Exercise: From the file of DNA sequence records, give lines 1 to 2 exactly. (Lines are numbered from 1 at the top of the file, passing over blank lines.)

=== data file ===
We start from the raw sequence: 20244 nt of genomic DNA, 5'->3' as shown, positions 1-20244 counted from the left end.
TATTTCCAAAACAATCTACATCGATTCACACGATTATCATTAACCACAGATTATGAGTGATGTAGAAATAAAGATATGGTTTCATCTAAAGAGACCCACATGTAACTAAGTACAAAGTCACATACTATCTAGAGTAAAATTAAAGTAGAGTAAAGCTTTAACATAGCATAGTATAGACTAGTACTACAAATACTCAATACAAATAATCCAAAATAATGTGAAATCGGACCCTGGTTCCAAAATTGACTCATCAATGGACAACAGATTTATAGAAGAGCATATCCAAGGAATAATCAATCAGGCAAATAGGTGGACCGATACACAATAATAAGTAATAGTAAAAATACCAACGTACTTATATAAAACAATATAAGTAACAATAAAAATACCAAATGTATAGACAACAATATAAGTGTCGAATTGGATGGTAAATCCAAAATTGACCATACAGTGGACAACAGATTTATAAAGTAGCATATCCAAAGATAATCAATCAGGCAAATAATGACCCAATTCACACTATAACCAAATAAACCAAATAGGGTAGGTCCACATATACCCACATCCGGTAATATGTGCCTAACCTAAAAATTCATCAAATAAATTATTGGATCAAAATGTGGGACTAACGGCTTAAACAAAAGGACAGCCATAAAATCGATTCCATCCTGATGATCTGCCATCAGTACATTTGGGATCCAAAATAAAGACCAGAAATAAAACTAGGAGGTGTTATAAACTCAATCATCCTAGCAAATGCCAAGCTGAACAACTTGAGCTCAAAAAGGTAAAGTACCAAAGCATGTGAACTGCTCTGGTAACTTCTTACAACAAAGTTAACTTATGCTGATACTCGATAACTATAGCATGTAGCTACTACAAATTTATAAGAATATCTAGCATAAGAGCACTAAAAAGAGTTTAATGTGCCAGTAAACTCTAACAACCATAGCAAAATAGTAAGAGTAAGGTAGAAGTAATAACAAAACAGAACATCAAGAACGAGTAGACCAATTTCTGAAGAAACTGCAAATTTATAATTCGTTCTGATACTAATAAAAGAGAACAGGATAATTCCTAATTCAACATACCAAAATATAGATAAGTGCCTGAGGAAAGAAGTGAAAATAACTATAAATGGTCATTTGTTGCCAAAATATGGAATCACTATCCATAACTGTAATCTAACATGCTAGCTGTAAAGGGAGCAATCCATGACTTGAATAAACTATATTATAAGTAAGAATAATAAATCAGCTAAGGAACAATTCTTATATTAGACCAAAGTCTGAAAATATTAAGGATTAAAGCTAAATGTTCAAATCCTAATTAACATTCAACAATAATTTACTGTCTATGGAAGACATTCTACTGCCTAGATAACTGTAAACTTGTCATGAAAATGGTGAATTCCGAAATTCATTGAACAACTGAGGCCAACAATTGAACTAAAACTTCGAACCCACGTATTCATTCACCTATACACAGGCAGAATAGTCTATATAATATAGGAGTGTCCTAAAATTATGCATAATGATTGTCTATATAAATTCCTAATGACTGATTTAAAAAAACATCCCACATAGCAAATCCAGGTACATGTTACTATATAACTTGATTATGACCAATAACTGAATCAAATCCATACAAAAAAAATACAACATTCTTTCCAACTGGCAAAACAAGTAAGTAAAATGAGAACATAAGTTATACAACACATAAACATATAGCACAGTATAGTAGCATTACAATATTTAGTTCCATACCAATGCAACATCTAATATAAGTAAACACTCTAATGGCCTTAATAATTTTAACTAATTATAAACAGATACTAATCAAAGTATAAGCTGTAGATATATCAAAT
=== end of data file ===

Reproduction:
We start from the raw sequence: 20244 nt of genomic DNA, 5'->3' as shown, positions 1-20244 counted from the left end.
TATTTCCAAAACAATCTACATCGATTCACACGATTATCATTAACCACAGATTATGAGTGATGTAGAAATAAAGATATGGTTTCATCTAAAGAGACCCACATGTAACTAAGTACAAAGTCACATACTATCTAGAGTAAAATTAAAGTAGAGTAAAGCTTTAACATAGCATAGTATAGACTAGTACTACAAATACTCAATACAAATAATCCAAAATAATGTGAAATCGGACCCTGGTTCCAAAATTGACTCATCAATGGACAACAGATTTATAGAAGAGCATATCCAAGGAATAATCAATCAGGCAAATAGGTGGACCGATACACAATAATAAGTAATAGTAAAAATACCAACGTACTTATATAAAACAATATAAGTAACAATAAAAATACCAAATGTATAGACAACAATATAAGTGTCGAATTGGATGGTAAATCCAAAATTGACCATACAGTGGACAACAGATTTATAAAGTAGCATATCCAAAGATAATCAATCAGGCAAATAATGACCCAATTCACACTATAACCAAATAAACCAAATAGGGTAGGTCCACATATACCCACATCCGGTAATATGTGCCTAACCTAAAAATTCATCAAATAAATTATTGGATCAAAATGTGGGACTAACGGCTTAAACAAAAGGACAGCCATAAAATCGATTCCATCCTGATGATCTGCCATCAGTACATTTGGGATCCAAAATAAAGACCAGAAATAAAACTAGGAGGTGTTATAAACTCAATCATCCTAGCAAATGCCAAGCTGAACAACTTGAGCTCAAAAAGGTAAAGTACCAAAGCATGTGAACTGCTCTGGTAACTTCTTACAACAAAGTTAACTTATGCTGATACTCGATAACTATAGCATGTAGCTACTACAAATTTATAAGAATATCTAGCATAAGAGCACTAAAAAGAGTTTAATGTGCCAGTAAACTCTAACAACCATAGCAAAATAGTAAGAGTAAGGTAGAAGTAATAACAAAACAGAACATCAAGAACGAGTAGACCAATTTCTGAAGAAACTGCAAATTTATAATTCGTTCTGATACTAATAAAAGAGAACAGGATAATTCCTAATTCAACATACCAAAATATAGATAAGTGCCTGAGGAAAGAAGTGAAAATAACTATAAATGGTCATTTGTTGCCAAAATATGGAATCACTATCCATAACTGTAATCTAACATGCTAGCTGTAAAGGGAGCAATCCATGACTTGAATAAACTATATTATAAGTAAGAATAATAAATCAGCTAAGGAACAATTCTTATATTAGACCAAAGTCTGAAAATATTAAGGATTAAAGCTAAATGTTCAAATCCTAATTAACATTCAACAATAATTTACTGTCTATGGAAGACATTCTACTGCCTAGATAACTGTAAACTTGTCATGAAAATGGTGAATTCCGAAATTCATTGAACAACTGAGGCCAACAATTGAACTAAAACTTCGAACCCACGTATTCATTCACCTATACACAGGCAGAATAGTCTATATAATATAGGAGTGTCCTAAAATTATGCATAATGATTGTCTATATAAATTCCTAATGACTGATTTAAAAAAACATCCCACATAGCAAATCCAGGTACATGTTACTATATAACTTGATTATGACCAATAACTGAATCAAATCCATACAAAAAAAATACAACATTCTTTCCAACTGGCAAAACAAGTAAGTAAAATGAGAACATAAGTTATACAACACATAAACATATAGCACAGTATAGTAGCATTACAATATTTAGTTCCATACCAATGCAACATCTAATATAAGTAAACACTCTAATGGCCTTAATAATTTTAACTAATTATAAACAGATACTAATCAAAGTATAAGCTGTAGATATATCAAAT